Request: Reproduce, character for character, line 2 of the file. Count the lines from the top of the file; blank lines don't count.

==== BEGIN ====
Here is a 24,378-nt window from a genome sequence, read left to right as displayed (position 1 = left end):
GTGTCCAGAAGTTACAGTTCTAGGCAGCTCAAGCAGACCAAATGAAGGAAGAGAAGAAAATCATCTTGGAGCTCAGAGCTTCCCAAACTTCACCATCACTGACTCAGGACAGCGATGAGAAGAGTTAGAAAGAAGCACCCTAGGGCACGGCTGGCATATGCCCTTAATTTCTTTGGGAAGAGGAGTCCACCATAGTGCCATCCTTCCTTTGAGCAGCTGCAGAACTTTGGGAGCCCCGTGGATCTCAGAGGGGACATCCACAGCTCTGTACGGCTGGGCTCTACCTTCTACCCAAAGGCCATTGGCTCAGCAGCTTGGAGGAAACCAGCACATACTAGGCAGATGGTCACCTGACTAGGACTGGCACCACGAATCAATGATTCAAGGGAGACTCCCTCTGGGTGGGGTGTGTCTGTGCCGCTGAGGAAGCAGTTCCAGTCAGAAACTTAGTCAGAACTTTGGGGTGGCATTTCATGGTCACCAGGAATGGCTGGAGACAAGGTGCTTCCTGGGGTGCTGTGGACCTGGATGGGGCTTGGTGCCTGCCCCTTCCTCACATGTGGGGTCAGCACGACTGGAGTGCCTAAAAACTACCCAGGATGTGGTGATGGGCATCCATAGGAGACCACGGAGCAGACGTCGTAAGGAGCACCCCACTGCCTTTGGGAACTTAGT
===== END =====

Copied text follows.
GTGTCCAGAAGTTACAGTTCTAGGCAGCTCAAGCAGACCAAATGAAGGAAGAGAAGAAAATCATCTTGGAGCTCAGAGCTTCCCAAACTTCACCATCACTGACTCAGGACAGCGATGAGAAGAGTTAGAAAGAAGCACCCTAGGGCACGGCTGGCATATGCCCTTAATTTCTTTGGGAAGAGGAGTCCACCATAGTGCCATCCTTCCTTTGAGCAGCTGCAGAACTTTGGGAGCCCCGTGGATCTCAGAGGGGACATCCACAGCTCTGTACGGCTGGGCTCTACCTTCTACCCAAAGGCCATTGGCTCAGCAGCTTGGAGGAAACCAGCACATACTAGGCAGATGGTCACCTGACTAGGACTGGCACCACGAATCAATGATTCAAGGGAGACTCCCTCTGGGTGGGGTGTGTCTGTGCCGCTGAGGAAGCAGTTCCAGTCAGAAACTTAGTCAGAACTTTGGGGTGGCATTTCATGGTCACCAGGAATGGCTGGAGACAAGGTGCTTCCTGGGGTGCTGTGGACCTGGATGGGGCTTGGTGCCTGCCCCTTCCTCACATGTGGGGTCAGCACGACTGGAGTGCCTAAAAACTACCCAGGATGTGGTGATGGGCATCCATAGGAGACCACGGAGCAGACGTCGTAAGGAGCACCCCACTGCCTTTGGGAACTTAGT